Weber State University cancelled classes for two weeks and immediately afterward moved to an online format on March 16. For many, it began several weeks of turbulent change.
Many were unprepared for such a tumultuous and unexpected change. Adjusting to online learning in a few weeks has been emotionally exhausting and confusing for many students and faculty.
In many cases, the education process was disrupted while professors redesigned courses for a new delivery format, and students are caught in the middle of the transition to an online environment. Faculty and instructors had less than a week to move face-to-face courses to a virtual or online setup.
This is an unprecedented time, and technology has become the number one tool for continuing the semester. A series of technological platforms are being used to hold classes.
Weber State facilities are closed, so students who relied on the computer labs for homework and research have had to find another place to use computers and get internet access.
Utah has very few Internet service providers. Since all the universities, colleges, high schools and elementary schools are online, the internet is lagging, including on WSU’s campus.
Many students can only afford low-speed Internet service. As a result, the connection gets frozen or cut off. Students miss valuable information if the professor is teaching at that time.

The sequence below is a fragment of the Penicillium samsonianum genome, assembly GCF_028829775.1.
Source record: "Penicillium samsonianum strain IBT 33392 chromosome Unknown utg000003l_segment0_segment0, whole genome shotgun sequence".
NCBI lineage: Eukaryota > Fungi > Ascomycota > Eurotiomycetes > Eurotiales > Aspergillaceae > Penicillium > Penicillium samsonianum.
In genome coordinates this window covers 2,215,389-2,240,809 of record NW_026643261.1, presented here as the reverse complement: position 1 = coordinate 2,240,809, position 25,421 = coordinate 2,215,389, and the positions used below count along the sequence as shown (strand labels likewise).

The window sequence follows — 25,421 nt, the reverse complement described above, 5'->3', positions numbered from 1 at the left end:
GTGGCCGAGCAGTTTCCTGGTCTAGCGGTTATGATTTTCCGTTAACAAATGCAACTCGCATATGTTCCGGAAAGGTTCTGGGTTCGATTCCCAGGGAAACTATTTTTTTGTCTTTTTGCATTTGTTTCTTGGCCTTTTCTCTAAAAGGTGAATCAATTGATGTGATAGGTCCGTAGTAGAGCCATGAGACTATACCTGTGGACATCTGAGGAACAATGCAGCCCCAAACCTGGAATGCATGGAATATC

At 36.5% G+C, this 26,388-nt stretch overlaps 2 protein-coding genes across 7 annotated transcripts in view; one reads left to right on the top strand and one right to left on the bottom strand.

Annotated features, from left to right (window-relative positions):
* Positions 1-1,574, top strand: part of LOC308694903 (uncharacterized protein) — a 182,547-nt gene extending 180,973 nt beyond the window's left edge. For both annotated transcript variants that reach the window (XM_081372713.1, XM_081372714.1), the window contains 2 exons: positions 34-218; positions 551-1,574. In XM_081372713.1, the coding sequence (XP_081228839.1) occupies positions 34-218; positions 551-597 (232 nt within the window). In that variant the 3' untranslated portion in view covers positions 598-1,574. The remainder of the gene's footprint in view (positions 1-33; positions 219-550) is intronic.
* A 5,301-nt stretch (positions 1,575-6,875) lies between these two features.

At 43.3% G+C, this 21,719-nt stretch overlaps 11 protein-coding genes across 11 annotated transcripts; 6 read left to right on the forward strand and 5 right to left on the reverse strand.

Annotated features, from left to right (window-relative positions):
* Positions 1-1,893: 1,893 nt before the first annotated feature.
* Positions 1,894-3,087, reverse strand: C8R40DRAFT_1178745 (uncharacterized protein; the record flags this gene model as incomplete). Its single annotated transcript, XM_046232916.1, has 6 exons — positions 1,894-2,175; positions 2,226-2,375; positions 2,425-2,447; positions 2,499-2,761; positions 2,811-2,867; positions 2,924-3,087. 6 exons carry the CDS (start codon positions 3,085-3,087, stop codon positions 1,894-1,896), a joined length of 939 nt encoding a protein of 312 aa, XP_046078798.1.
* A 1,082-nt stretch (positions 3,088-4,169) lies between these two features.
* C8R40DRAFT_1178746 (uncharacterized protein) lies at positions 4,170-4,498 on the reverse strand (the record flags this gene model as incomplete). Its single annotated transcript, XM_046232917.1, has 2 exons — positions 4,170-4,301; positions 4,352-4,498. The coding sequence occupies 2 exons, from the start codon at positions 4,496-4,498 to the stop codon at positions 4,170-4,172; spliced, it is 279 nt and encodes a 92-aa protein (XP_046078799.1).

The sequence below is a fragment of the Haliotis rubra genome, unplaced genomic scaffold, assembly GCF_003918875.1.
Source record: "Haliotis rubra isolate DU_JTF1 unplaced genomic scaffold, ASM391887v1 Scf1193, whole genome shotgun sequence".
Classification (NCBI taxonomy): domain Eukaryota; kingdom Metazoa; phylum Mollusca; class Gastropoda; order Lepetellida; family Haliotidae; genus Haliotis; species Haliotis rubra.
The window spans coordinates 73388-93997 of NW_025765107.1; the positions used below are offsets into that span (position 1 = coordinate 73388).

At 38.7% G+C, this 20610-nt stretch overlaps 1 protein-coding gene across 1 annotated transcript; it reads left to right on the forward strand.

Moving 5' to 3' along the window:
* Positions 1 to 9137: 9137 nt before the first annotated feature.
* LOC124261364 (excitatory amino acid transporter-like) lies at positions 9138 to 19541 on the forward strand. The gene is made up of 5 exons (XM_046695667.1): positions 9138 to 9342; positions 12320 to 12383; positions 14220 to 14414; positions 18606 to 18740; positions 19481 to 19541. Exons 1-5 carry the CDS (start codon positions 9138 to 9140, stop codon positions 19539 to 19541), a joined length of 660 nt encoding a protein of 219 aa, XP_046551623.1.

Zoom, which is a video and voice platform, is a popular choice among many professors. They use it to teach their classes in real-time. While it has multiple advantages, students also face much troubleshooting, such as poor and unpredictable video quality. As the Zoom meeting continues, the audio quality can deteriorate the longer the meeting goes on.
It is hard to hold a fruitful discussion during a Zoom meeting since so many students are participating, and it is difficult to see who is talking or whose turn it is next.
Requiring students to show up at class time using Zoom or any other platform is not ideal. Meanwhile, during a global crisis, classes are not a priority for many students.
Liam Smith, a senior student, expresses that having a virtual class in Zoom is hard because he has to take care of his small children.
“I don’t have anyone to take care of them while I am in class in front of a computer,” he said.
Weber State University is an open university. It serves non-traditional students. However, because of the COVID-19 risks, day cares are closed, and babysitters are in social isolation. Parents with small children are left to deal with the troubleshooting and taking care of their children simultaneously.
Adam Harker says that he is afraid of failing his classes since he hasn’t been able to attend virtual classes because of the low speed of his internet and the hardships in of the situation.
Canvas, the official Weber State University educational platform, is experiencing shutdowns and glitches, likely due to the increased student and faculty activity.
Many students didn’t know how to use Canvas and are barely learning to navigate it, as are faculty. This can lead to increased questions and problems arising for students.
While the withdrawal deadline has been extended to April 17, withdrawal has the potential to harm financial aid. However, the financial aid office is trying to work a solution to make sure that students are not unfairly penalized because of a withdrawal this semester.